God's Faithfulness to me During My Husband's Death
A Letter from Betty Talbert
My husband of 42 years, was diagnosed with congestive heart failure and he consented to by-pass surgery. He had the surgery on Tuesday, Feb. 27th, 2001. The day after surgery he went into cardiac arrest and had to be rushed back into surgery. His chest was opened up again, mainly to be sure there was no problem from the surgery. A heart pump was installed to assist his heart in hopes that his heart would get stronger. It only proved how weak his heart really was. For six weeks the surgeon and his staff worked around the clock to get Frank back on his feet. I believe they would have saved him if it had been possible, but it was not to be. Not only was Frank’s heart weak, but all the other organs began to fail also -- the last was his kidneys. When the surgeon told us he could do no more for Frank, we knew we had to let him go to his maker.
We were told we must say our goodbyes before they started giving him morphine. All the family who lived nearby was called. We gathered in Frank’s room to hold vigil over him until he passed. Aaron, my grandson who lived with us, was brought from school to say his goodbye. He was so brave. It almost broke my heart when he began to sing “Peace in the Valley” to Frank. That was a song Frank sung often and Aaron would sing along. All of us in the room fought to hold back our emotions. If Aaron could be strong, so could we. They began the morphine about 3:00 p.m. Two of my Christian friends from church had come to be with us. I asked them to come into Frank’s room with the family. We played a church tape in the room while we watched the monitors begin coming down. I began to listen to the tape and sing along with each song. The words began to minister to me -- having special meaning in our present situation. One song was “The Old Rugged Cross made the Difference.” Another one was “Know That I am God.” Some of those words that meant so much were, “When you’re broken and all alone...Remember I gave my only Son that you might know.... Lift your eyes and know that I am God.” I was so moved by the words of those songs that I was able to praise God, even to lift my hands to Him and worship Him. The others in the room seemed to be worshiping God and singing along with the music also. Two hours later when the door opened and a doctor came in, we all just looked at her as if she was interrupting us. Someone said, “Is it over?” My friends, can you see from this the great God of mercy visited us in that room? We were able to forget that Frank was dying. I believe when the angels came for Frank, they took time to minister to us. That is why we had liberty to praise God in our unique circumstance. God is truly a comfort in time of our greatest need.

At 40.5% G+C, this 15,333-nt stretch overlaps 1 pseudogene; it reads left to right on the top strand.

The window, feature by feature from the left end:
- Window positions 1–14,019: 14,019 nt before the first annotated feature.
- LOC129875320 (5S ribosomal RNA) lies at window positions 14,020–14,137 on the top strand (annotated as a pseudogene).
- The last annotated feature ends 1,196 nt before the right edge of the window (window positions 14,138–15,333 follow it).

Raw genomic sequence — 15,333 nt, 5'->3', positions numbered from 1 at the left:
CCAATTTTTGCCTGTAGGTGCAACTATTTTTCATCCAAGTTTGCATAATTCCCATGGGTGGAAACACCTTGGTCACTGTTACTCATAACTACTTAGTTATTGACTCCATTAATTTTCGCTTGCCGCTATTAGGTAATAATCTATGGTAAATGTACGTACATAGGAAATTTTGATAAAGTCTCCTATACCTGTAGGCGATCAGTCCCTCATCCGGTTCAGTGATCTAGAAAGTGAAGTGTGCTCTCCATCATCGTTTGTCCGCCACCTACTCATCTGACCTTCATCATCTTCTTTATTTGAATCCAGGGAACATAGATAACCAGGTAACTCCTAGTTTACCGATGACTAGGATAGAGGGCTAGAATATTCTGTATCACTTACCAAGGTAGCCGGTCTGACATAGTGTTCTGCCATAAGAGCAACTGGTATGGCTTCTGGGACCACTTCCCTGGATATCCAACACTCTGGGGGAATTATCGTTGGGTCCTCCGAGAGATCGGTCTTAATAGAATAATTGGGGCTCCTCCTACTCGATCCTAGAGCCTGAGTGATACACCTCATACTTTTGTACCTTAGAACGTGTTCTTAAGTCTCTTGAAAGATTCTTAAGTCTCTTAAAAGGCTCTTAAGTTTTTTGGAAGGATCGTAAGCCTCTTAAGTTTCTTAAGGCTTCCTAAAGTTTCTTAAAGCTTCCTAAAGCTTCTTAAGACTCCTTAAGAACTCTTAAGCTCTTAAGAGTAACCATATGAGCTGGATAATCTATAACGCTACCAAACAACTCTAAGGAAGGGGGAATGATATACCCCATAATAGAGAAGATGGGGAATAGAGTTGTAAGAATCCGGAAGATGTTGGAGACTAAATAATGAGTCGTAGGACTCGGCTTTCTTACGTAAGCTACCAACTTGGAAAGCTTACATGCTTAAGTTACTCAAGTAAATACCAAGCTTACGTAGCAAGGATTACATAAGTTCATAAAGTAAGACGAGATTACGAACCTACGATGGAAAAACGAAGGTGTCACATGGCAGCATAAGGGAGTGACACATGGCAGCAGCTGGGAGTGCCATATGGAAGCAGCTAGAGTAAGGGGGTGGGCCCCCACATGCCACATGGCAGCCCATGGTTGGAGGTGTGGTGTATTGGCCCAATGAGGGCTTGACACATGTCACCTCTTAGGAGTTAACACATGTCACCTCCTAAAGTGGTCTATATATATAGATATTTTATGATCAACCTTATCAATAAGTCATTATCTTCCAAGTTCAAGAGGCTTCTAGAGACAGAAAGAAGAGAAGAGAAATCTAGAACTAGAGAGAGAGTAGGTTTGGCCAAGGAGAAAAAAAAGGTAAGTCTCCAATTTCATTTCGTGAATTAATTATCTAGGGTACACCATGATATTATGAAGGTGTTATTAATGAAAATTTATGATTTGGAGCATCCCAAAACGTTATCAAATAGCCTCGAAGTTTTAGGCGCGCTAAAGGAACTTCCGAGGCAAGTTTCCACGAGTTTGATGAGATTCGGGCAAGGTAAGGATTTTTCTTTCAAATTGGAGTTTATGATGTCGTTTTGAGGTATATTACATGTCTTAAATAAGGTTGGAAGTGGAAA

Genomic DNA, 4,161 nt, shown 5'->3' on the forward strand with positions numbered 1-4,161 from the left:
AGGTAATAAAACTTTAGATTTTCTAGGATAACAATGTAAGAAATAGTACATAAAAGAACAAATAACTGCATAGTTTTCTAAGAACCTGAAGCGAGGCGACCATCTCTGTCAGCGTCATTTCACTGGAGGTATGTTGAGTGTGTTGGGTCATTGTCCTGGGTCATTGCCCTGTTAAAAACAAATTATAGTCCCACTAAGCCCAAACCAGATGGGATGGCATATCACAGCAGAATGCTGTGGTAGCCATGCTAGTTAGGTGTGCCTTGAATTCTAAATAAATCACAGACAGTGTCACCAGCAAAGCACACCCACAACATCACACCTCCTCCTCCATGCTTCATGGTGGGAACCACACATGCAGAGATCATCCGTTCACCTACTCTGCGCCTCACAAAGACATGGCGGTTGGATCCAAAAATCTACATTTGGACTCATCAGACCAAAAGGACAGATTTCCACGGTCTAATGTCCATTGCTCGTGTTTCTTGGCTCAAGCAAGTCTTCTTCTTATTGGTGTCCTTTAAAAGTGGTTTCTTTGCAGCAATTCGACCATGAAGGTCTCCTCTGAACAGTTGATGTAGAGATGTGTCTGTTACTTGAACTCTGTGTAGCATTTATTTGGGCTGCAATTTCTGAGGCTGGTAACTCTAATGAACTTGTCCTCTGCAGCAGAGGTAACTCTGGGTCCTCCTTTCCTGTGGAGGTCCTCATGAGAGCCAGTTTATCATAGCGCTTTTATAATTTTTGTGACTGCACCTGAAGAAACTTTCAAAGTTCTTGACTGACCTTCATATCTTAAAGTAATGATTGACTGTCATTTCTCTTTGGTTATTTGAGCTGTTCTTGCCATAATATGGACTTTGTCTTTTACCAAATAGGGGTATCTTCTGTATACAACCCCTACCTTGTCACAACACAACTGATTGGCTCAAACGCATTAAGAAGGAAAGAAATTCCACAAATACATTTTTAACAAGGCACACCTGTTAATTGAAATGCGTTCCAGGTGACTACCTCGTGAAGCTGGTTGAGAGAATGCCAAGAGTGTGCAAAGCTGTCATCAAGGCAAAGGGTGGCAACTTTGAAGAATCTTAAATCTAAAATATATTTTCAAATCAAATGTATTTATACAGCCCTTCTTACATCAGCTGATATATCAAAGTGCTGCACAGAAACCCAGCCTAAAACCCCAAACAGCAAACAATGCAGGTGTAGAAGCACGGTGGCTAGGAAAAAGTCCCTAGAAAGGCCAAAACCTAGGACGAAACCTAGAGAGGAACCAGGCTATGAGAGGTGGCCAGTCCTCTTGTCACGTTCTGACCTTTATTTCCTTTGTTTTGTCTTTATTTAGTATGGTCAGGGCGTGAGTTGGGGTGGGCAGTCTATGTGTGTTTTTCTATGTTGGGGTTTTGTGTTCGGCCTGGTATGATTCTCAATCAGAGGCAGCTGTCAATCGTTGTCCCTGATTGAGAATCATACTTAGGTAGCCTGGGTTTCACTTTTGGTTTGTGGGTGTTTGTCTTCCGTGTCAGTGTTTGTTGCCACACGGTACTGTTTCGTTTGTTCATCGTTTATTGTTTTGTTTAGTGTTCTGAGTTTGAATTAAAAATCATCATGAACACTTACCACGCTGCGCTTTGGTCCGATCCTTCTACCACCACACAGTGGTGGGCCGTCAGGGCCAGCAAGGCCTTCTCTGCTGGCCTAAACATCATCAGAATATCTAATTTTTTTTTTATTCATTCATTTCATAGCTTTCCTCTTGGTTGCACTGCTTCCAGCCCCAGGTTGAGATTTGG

The presence of God continued with me through signing papers at the hospital, and all the duties you go through after the death of a member. I was calm and so was the family. The doctors and nurses were all sobbing. Somehow I could see what God was saying. “I am God. Beside me there is no other.” Though I loved my husband very much I would not cheat him of his reward. Though he loved me and his family very much, he would not now choose to return to this earth. Not after a taste of heaven and seeing our wonderful Lord.
Now I have to continue to seek God and stay in his will until my time comes. These are the last days, the midnight hour, and He is coming soon to receive his bride. I want to be where He wants me to be. He is worthy to be loved. I believe I love Him more now than ever. He is everything I need.
Thank you all for your telephone calls, get well and sympathy cards, for the food, flowers, and for being there when I needed you. The funeral service at the church was just wonderful. Most of all thank you for the prayers that went up and are still being offered on our behalf. I love you all and am so proud to be one of your number. God is so good.
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